Nova Scotia

Nova Scotia Power spending $133M to install smart meters

Nova Scotia Power will spend $133 million to install smart meters in the homes of its 500,000 customers to automatically measure electricity usage.

Company says job losses should be minimal as it hopes to find other work for meter readers

Smart meters used by Hydro-Québec are shown. (CBC)

Nova Scotia Power will spend $133 million to install smart meters in the homes and businesses of its 500,000 customers to automatically measure electricity usage.

Pending regulatory approval, the company said the installation of the meters will start on a pilot basis in late 2018, with full rollout beginning in 2019. All of the meters should be installed by the end of 2020.

"It will allow us to have real-time information and it will improve the accuracy of the usage and the accuracy of the billing experience," Nova Scotia Power president Karen Hutt told CBC News on Thursday.

"It will also improve reliability because through these pieces of technology, we will instantly know if a customer's power goes off, which is not the situation today."

Nova Scotia Power said the smart meters will not cost customers any money. The company estimates it will spend about $250 per customer to install the meters, which cost $115 per unit. NSP has not yet selected its supplier.

No more meter readers 

The company expects to save $38 million over the next 20 years, primarily because it will no longer have to manually read customers' meters.

At present, meters are manually read every 60 days. Smart meters will be read remotely and will update every 15 minutes. 

"A big part of it is changing the manual process to an automated process. That's a huge part of it," Hutt said of the savings.

They will be among the first smart meters used in Nova Scotia, following a pilot project in Lunenburg rolled out by the town's electric utility in 2013.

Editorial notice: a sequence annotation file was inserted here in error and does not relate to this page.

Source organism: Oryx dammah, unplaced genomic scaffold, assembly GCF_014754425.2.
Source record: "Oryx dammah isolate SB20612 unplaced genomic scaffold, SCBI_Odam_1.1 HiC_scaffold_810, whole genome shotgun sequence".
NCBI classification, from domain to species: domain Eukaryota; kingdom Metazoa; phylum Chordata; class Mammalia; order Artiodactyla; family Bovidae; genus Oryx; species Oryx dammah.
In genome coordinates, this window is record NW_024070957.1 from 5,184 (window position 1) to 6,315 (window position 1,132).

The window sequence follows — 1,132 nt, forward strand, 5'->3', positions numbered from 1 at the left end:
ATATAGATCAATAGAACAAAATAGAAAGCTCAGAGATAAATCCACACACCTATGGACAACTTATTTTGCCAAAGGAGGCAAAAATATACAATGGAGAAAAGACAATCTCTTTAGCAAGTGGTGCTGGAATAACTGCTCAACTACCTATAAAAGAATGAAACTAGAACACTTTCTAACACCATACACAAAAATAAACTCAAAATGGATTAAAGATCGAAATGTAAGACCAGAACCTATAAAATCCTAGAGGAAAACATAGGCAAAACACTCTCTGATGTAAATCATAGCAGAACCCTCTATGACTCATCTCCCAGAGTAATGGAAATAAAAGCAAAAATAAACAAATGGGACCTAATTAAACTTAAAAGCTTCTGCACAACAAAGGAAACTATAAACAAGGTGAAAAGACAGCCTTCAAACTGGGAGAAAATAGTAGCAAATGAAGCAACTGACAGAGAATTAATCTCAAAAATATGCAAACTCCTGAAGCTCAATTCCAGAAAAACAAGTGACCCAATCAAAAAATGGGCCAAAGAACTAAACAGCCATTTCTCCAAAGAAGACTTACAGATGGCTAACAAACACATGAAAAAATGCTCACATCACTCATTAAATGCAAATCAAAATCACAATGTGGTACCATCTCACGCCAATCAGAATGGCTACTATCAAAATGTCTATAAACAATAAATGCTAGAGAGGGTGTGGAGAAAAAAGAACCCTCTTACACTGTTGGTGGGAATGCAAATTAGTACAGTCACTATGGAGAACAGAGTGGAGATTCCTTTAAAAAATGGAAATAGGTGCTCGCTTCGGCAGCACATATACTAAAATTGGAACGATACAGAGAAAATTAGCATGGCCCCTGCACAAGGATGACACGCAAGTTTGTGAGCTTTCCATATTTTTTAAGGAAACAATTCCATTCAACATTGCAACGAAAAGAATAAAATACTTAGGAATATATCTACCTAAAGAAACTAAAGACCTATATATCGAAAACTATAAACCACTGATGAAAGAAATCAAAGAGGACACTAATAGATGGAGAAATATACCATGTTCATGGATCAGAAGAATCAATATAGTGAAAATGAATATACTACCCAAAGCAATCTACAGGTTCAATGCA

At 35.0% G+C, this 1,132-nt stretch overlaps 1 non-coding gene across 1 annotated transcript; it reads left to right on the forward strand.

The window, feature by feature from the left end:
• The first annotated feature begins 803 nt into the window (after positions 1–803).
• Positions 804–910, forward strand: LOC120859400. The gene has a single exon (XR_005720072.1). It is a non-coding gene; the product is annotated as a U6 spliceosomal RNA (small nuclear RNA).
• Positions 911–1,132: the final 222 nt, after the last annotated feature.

Nova Scotia Power said digital meters in use at some homes are not smart meters that can provide automated readings.

Right now, the utility employs 55 meter readers who are a mix of full-time and term workers. Hutt minimized the potential job losses, saying many will find work elsewhere in the company.

"We are already talking to them about what other things they can do in the business, so we are not expecting wholesale job losses as a result of this," she said. "In fact, we think there are exciting new things for people to focus their career on."

Thumbs up from the McNeil government

On Thursday, Nova Scotia Energy Minister Geoff MacLellan predicted the arrival of smart meters will help drive down electricity consumption — and costs — as customers get a better picture of their usage.

When the system is up and running, customers will be able to go online and check their hour-by-hour power consumption.

"We want that to be a successful program because we want our power rates lower, quite frankly," MacLellan said. "NSP has recognized this and is making a long-term investment."

The company filed its application for "advanced metering infrastructure" with the Nova Scotia Utility and Review Board on Thursday.

In it, the company said it will leverage lessons learned from other jurisdictions that have already deployed smart meters.